: Due to the speed of light waves changing with the medium's optical density, whenever the boundary surface between two media surface not coincide with the incident wavefront, the shape of wavefront will change as it enters one medium from another. The wavefront points that enter new medium first either slow down (denser medium) or accelerate relative to wavefront points still in the media of incidence. New wavefront shape is determined by the shape of media boundary, and the respective densities of the media. The illustration shows how a planar wavefront passing spherical
air-to-glass boundary becomes concave, with the orientation of each tiny near-planar section of this new wavefront - i.e. change of the direction of rays - determined by the law of refraction. This new wavefront is not spherical, due to the surface-induced wavefront aberration (spherical aberration) curving it more strongly toward the edge than a perfect reference sphere (hence the rays will not focus in a single point, which is not shown here). Wavefront will also change its shape after reflection from surface which does not coincide with its incident form (square bottom right). New orientation of every nearly flat small section of it is determined by the law of reflection.

Geometry of rays is superficial, but useful concept, not only for approximating image location and size, but for the initial assessment of its quality as well. Since any wavefront deformation results in disturbance of rays, thus scattering the rays around the center point of a perfect reference sphere, it indicates whether an optical system is perfect, or not. To some extent, ray disturbance indicates the severity of wavefront error, which makes it a convenient tool for the initial assessment of wavefront/image quality. Also, it is useful for determining geometric relations between optical elements and images they form. However, for the specifics about actual energy distribution around the focal point we need physical optics. 

The wavefront, while itself geometric category, is more directly related to the underlying physics. It identifies the location of in-phase wave sources, making it the basis for calculations determining the properties of wave interactions at and around focal point - i.e. diffraction calculation. Hence, the significance of the wavefront is in that its form directly determines quality of optical imaging in a telescope. Obviously, form of the wavefront and geometric properties of the rays are directly inter-related, but the ray geometry remains only loosely related to the interactions taking place within the energy field. The most striking example is that of a spherical wavefront, whose rays all meet in a single point. At the same time, the actual physical image formed by waves emerging from the wavefront is a bright spot surrounded by a series of fading rings. How is this taking place?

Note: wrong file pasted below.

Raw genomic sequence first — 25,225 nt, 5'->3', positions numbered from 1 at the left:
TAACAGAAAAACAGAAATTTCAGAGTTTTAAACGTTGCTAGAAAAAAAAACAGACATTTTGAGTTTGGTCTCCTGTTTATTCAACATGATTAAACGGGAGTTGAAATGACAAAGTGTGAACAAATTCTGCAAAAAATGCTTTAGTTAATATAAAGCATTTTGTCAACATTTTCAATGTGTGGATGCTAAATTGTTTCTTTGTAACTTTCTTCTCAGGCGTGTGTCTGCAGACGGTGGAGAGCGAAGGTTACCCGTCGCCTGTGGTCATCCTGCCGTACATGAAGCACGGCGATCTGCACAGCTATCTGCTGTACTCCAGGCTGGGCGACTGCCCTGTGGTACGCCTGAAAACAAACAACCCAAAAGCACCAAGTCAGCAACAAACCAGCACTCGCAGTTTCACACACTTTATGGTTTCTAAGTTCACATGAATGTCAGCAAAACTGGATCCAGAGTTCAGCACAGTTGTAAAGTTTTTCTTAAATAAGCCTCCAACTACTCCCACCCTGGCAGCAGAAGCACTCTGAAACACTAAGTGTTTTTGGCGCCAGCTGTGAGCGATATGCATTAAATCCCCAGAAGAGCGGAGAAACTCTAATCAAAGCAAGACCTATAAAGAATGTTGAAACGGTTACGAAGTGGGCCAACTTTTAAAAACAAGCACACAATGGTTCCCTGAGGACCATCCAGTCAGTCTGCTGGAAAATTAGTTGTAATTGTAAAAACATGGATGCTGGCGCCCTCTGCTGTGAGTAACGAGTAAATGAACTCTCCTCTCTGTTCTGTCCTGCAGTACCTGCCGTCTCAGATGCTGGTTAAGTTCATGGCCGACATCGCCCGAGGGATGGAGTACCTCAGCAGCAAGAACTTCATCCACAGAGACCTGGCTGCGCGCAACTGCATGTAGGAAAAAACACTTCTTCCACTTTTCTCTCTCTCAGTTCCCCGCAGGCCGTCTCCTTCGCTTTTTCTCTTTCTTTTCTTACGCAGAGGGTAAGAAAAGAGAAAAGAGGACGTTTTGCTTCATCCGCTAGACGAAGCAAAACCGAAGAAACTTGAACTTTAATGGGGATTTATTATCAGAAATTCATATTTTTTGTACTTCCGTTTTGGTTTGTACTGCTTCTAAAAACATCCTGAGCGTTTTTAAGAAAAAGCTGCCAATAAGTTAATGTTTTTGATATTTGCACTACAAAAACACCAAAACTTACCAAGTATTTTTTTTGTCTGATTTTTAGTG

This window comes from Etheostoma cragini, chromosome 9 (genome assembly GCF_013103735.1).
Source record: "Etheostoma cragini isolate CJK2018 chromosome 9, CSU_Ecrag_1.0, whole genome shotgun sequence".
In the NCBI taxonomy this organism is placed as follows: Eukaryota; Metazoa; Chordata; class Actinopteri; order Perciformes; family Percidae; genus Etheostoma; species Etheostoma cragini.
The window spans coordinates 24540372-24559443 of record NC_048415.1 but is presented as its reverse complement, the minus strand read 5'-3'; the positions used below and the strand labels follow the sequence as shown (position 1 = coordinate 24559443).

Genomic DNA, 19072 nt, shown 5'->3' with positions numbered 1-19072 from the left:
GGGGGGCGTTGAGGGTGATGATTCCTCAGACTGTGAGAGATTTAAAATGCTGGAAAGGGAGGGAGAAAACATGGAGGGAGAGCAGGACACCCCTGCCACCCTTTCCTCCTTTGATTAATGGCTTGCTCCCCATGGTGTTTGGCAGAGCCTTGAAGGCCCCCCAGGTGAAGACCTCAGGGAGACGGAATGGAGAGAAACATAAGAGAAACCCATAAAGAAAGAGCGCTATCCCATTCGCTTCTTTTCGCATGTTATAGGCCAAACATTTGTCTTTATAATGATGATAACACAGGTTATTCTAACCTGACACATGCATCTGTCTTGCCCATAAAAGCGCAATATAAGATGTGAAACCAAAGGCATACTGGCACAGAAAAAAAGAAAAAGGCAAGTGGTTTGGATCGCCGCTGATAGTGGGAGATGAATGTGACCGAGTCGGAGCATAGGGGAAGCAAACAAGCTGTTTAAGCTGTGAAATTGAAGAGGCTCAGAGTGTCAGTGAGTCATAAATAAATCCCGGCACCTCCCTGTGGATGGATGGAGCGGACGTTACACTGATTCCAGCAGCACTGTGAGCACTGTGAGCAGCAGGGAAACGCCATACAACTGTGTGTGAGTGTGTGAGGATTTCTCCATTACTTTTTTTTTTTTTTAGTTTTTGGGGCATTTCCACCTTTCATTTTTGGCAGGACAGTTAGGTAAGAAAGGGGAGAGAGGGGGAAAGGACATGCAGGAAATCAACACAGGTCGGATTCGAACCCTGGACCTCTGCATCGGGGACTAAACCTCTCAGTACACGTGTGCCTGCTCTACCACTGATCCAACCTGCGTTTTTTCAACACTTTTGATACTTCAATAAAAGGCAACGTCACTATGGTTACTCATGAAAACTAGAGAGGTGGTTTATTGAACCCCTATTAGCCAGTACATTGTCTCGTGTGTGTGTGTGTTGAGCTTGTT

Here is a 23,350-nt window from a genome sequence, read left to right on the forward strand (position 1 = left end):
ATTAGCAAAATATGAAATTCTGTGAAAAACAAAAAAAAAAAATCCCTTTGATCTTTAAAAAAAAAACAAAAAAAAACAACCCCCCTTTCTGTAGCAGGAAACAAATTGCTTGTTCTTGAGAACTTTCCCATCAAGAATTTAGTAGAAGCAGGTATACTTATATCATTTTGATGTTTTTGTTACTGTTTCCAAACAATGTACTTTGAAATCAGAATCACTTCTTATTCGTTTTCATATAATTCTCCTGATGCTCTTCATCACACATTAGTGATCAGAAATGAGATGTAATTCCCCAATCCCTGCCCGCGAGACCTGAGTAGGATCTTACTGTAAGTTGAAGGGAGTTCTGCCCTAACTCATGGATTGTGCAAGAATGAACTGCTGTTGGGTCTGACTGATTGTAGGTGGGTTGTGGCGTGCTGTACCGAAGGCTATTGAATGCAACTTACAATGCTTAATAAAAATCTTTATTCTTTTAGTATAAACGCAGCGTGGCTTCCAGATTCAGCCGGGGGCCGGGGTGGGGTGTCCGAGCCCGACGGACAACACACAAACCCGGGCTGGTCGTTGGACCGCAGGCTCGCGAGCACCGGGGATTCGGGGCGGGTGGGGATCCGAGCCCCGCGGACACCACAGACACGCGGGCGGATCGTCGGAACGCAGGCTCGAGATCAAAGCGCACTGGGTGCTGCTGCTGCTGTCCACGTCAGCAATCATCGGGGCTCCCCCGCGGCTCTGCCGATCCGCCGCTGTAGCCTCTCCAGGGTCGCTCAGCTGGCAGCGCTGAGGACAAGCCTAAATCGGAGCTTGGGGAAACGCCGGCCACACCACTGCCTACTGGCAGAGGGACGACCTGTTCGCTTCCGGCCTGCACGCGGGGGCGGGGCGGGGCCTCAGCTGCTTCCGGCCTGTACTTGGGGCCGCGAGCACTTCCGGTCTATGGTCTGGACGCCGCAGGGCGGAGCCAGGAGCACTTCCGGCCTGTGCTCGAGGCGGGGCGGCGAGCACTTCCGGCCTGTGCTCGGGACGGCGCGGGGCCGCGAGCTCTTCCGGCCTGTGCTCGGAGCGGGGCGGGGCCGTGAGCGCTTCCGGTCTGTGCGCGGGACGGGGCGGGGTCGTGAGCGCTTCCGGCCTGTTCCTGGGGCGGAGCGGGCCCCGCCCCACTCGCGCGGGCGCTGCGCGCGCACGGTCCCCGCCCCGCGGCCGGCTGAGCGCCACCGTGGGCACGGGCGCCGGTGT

The answer is that light energy does not propagate in straight lines; rather, it propagates according to the Huygens's principle. But first a quick look at how light waves interfere.

Wave interference, combined intensity

Whenever energy fields emitted by two or more light sources fill the same space, they will interfere. Or, put plainly, depending or how close in phase are their respective wave oscillations at the specific point in space, they will combine either constructively, producing more energy, or destructively, producing less, or none. As illustration below shows, the closer in phase are interfering waves, the more constructive interference, and vice versa. If no

other wave sources would be present, this would be the interference pattern of these two energy fields. If the two emitters were singled out by a dual aperture, with about three wavelengths of separation - their interfering fields spreading out would be conventionally called diffracted field. In the observational plane at some distance, it would project a pattern of bright and dark lines - maximas and minimas, respectively, with the former formed by a continuous deposition of energy peaks. The maximas are called diffraction orders: from zero order in the center, toward subsequent orders marked with positive integers for maximas above the central, and negative integers for those below.

The illustration shows interference of phase with the constant phase relationship, i.e. coherent light (which, as in the Young's experiment, can be obtained by splitting the field from a single monochromatic point source by a pair of small openings). With incoherent light, i.e. with the phase relationship randomly changing countless number of time each second, wave interference and diffraction orders are also randomly spread round, resulting in much less contrasty - or undetectable - interference/diffraction pattern. This is reflected in the basic formalism of wave interference.

With wave energy - or intensity - I defined as the wave amplitude A squared, i.e. I=A2 (general form), the combined intensity of two waves is their combined amplitude squared, or IC=(A1+A2)2. Hence, the maximum combined intensity for two separated wave sources of intensities I1 and I2 can be written as

IC = I1 + I2 + 2A1A2 cos(ΔΦ)ɤ,